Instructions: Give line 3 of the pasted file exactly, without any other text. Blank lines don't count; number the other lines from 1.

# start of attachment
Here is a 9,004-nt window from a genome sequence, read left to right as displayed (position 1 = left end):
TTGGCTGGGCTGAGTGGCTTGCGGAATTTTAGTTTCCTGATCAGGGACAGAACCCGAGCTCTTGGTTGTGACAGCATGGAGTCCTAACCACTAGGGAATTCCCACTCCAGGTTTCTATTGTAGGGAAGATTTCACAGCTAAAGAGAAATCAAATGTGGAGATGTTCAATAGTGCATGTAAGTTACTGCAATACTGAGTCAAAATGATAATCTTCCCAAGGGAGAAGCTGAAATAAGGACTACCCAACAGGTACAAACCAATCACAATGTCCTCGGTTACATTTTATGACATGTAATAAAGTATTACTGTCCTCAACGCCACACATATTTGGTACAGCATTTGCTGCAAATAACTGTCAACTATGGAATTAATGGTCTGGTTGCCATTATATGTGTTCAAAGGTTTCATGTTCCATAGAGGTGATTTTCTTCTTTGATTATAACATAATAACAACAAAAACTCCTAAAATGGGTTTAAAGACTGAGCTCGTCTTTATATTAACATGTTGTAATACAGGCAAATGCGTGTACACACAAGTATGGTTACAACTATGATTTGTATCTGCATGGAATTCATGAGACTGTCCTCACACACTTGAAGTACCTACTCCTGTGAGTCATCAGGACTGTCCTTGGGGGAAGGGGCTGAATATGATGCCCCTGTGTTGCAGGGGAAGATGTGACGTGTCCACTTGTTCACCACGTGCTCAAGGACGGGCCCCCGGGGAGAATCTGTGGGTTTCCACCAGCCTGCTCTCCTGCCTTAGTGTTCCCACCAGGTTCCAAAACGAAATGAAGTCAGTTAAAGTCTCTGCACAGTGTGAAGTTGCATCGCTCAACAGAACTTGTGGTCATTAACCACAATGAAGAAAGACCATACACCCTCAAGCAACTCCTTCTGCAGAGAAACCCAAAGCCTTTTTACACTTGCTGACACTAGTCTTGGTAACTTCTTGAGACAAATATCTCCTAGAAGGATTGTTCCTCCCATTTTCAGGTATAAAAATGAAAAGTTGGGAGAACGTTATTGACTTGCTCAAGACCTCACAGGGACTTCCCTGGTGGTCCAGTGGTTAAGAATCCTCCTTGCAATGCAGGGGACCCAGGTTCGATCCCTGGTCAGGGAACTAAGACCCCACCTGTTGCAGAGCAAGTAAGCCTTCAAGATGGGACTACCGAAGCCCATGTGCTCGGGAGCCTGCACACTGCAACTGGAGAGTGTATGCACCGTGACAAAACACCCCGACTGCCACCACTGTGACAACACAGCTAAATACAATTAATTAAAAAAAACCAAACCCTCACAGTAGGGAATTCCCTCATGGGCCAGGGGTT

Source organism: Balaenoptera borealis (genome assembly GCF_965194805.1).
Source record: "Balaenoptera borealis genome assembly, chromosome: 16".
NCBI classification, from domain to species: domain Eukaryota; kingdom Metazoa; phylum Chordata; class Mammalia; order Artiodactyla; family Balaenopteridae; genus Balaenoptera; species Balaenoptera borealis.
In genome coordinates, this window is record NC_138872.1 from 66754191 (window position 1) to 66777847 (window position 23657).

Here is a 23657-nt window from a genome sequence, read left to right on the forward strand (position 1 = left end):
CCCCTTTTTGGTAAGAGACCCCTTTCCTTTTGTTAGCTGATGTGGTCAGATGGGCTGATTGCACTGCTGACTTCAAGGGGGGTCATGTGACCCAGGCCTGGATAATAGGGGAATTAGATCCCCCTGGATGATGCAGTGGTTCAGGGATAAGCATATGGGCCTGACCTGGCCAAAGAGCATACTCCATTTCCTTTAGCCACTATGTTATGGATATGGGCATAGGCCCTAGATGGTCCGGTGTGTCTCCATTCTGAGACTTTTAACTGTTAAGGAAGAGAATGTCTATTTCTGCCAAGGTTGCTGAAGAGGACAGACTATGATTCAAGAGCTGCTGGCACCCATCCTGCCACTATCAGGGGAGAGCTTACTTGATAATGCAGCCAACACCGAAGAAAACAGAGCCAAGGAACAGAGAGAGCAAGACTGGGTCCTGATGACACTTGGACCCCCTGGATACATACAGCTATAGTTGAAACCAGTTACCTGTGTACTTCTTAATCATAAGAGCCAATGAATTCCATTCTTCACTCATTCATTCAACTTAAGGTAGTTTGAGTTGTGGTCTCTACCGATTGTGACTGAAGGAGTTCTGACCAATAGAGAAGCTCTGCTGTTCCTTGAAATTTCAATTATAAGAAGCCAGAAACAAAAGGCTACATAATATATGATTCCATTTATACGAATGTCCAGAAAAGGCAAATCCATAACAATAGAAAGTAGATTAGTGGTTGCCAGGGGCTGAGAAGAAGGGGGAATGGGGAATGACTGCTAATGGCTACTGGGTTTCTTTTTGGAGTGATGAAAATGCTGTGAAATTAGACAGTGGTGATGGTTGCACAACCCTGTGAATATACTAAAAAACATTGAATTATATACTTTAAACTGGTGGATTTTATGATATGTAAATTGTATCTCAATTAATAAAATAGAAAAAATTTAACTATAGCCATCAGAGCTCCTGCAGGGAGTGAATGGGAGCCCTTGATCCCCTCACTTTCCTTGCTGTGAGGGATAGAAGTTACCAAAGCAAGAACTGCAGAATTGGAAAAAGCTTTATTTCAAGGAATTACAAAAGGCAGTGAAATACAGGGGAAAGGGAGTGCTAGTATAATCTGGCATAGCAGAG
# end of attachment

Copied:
Source organism: Balaenoptera borealis (genome assembly GCF_965194805.1).